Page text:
Phoebe – Titan Goddess of Prophecy

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In Greek mythology, Phoebe was the Titaness of prophecy and oracular intellect. She was a first generation Titan. While not one of the major Greek goddesses, Phoebe featured in many myths as a side character.

Who Was Phoebe?

Phoebe was one of the 12 original Titans born to the primordial deities Uranus (the personification of the sky) and his wife Gaia (the goddess of the Earth). Her name was derived from two Greek words: ‘phoibos’ meaning ‘radiant’ or ‘bright’ and ‘phoibao’ which means ‘to purify’.

Her siblings, the original Titans, included Cronus, Oceanus, Iapetus, Hyperion, Coeus, Crius, Themis, Tethys, Theia, Mnemosyne and Rhea. Phoebe also had several other siblings, including the three Hecatonchires and the Cyclopes.

Phoebe married her brother Coeus, the Titan god of intellect and inquisitive mind. Together they were said to have been a good match with Phoebe representing bright intellect and Coeus representing inquisitiveness. According to certain sources, Phoebe did develop lustful attractions to several mortal men, but she loved her husband so much that she never acted on her impulses.

The Offspring of Phoebe

Coeus and Phoebe had two beautiful daughters: Asteria (the Titaness of prophecies and oracles) and Leto, the Titaness of motherhood and modesty. In some accounts they also had a son Lelantos but he wasn’t as famous as his sisters. Both daughters played important roles in Greek mythology and both were loved by Zeus, the god of thunder.

Through these children, Phoebe became grandmother to Artemis and Apollo who were born to Leto and Zeus, and to Hecate who was born to Perses and Asteria.  

Depictions and Symbols of Phoebe

The goddess of prophecy is always depicted as an extremely beautiful young maiden. In fact, she was said to have been one of the most beautiful Titan goddesses. Her symbols include the moon and the Oracle of Delphi.

Phoebe and the Rebellion of the Titans

When Phoebe was born, Uranus was the ruler of the cosmos but he didn’t feel secure in his position. Afraid that his children would one day overthrow him, he imprisoned the Cyclopes and Hecatonchires in the depths of Tartarus so that they wouldn’t pose any threat to him.

Uranus underestimated the strength and power of the Titans however, and allowed them to roam freely, which later turned out to be a bit mistake. In the meantime, his wife Gaia was hurt by the imprisonment of her children and she plotted with her Titan children to overthrow Uranus.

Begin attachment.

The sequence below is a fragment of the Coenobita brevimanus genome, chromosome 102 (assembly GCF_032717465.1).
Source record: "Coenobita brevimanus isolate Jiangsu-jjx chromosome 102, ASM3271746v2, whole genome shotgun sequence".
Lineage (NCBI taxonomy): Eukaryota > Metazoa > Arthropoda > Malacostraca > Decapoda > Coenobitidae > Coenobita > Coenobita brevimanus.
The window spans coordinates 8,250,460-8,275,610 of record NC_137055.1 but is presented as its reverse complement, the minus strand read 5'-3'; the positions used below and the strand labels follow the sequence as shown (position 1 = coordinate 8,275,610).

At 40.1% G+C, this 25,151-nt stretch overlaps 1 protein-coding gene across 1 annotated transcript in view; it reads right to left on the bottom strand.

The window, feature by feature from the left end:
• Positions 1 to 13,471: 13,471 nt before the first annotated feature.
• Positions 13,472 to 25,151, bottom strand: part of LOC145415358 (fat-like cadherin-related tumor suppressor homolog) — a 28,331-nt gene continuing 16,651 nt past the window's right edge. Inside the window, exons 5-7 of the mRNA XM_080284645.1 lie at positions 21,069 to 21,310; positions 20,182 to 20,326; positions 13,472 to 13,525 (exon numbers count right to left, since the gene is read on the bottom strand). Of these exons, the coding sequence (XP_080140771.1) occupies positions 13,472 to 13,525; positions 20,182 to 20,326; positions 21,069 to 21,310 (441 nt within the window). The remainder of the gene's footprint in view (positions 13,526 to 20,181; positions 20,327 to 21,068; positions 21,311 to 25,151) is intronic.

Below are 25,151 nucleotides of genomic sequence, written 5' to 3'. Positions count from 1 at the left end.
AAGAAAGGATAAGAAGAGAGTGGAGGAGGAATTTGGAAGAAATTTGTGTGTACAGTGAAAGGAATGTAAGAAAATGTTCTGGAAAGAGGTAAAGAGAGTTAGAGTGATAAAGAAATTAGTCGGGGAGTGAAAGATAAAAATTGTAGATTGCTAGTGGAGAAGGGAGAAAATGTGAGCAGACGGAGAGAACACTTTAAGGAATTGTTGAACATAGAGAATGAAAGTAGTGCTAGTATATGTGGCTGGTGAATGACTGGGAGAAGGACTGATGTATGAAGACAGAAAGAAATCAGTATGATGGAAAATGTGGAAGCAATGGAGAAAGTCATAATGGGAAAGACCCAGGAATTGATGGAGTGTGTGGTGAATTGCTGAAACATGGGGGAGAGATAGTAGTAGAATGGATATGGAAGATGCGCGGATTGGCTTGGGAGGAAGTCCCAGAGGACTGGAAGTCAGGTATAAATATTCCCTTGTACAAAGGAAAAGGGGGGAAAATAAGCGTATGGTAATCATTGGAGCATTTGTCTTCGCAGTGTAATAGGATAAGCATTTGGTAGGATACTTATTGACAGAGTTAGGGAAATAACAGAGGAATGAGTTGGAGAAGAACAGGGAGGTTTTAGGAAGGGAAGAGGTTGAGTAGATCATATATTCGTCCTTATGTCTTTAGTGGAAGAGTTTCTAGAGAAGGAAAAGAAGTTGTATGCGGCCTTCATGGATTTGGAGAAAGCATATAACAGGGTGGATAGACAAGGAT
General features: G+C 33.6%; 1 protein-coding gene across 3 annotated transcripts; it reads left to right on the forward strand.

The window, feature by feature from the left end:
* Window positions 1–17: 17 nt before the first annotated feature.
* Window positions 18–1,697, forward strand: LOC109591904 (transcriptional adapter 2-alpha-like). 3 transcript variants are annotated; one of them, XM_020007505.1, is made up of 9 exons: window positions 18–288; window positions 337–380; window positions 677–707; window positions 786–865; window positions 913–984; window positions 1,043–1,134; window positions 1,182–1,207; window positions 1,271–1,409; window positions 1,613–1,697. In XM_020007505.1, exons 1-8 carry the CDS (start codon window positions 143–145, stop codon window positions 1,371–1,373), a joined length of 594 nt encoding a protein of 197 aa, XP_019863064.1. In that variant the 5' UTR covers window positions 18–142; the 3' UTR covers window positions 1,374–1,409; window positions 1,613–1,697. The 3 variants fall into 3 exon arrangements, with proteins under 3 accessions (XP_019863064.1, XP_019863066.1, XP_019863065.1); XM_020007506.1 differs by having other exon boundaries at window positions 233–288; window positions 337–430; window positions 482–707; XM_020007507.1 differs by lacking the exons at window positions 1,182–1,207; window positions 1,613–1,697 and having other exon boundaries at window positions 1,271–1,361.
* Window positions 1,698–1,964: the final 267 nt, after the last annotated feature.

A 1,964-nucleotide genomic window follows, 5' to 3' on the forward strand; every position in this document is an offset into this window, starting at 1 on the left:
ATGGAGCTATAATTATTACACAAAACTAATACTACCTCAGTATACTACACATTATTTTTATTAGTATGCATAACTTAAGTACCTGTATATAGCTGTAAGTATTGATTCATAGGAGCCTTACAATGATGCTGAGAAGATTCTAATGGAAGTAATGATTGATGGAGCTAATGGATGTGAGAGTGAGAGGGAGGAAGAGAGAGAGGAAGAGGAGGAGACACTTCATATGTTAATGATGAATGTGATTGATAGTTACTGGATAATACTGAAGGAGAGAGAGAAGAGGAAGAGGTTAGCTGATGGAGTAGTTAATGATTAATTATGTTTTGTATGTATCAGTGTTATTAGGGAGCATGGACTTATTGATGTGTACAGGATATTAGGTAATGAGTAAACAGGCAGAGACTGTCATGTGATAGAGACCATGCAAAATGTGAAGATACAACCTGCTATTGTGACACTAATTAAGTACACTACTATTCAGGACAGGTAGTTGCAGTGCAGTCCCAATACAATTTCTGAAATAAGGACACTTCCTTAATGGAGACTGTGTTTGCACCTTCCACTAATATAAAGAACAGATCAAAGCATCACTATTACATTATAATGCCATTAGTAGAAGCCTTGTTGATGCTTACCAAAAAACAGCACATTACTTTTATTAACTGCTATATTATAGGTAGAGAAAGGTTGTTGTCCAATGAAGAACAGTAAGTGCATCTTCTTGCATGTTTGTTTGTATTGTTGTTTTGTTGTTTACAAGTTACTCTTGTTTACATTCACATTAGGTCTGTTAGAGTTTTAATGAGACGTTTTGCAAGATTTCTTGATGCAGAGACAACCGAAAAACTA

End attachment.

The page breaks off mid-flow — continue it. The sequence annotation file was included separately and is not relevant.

Gaia’s Titan sons ambushed Uranus when he came down from the heavens to meet his wife. They held him down and Cronus castrated him with a sickle his mother had given him. Although Phoebe and her sisters played no active role in this rebellion, they did benefit greatly from the results.

The Role of Phoebe in Greek Mythology

When Uranus retreated to the heavens, he’d lost nearly all his powers so Phoebe’s brother Cronus took over the position of Supreme God, the god of all gods. Then, the Titans divided the universe amongst them and each was given a specific domain. Phoebe’s domain was prophecy.

In Ancient Greece, the Oracle of Delphi was regarded as the most important shrine and the center of the world. Phoebe became the third goddess to hold the Oracle of Delphi, a position that was originally held by her mother Gaia. Gaia passed it on to her daughter Themis who then passed it on to Phoebe. In some accounts, Phoebe found the responsibility too much of a burden to bear and passed it on to her grandson, Apollo, as a gift on his birthday.

Some sources claim that Phoebe was also the goddess of the moon, while others say that she was being confused with other goddesses, possibly her grandchildren.

Phoebe in the Titanomachy

According to the myth, the age of the Titans soon came to an end, just as the age of Uranus and the Protogenoi did. Cronus was overthrown by his own son, Zeus (the Olympian god), like he had done to his own father. The war between the Titans and the  Olympians, known as the Titanomachy, lasted for ten years. All the male Titans fought in the Titanomachy but Phoebe and the rest of the female Titans took no part in it.

The Olympians won the war and Zeus took up the position of the Supreme deity. All the Titans who had fought against him were punished and most of them were imprisoned in Tartarus for all eternity. Since Phoebe hadn’t taken any sides during the war, she escaped punishment and was allowed to remain free. However, her status was reduced since her spheres of influence were divided amongst the other deities. Apollo had taken over prophecy and Selene, Phoebe’s niece, had become the primary goddess of the moon.

The result was that Phoebe’s powers gradually began to diminish and her fame began to decrease steadily.

In Brief

Although Phoebe was once a prominent figure who held her own significance in ancient Greece, today she remains one of the least known goddesses. However, the  role she played in the myths of her children, grandchildren and siblings makes her an important part of Greek mythology.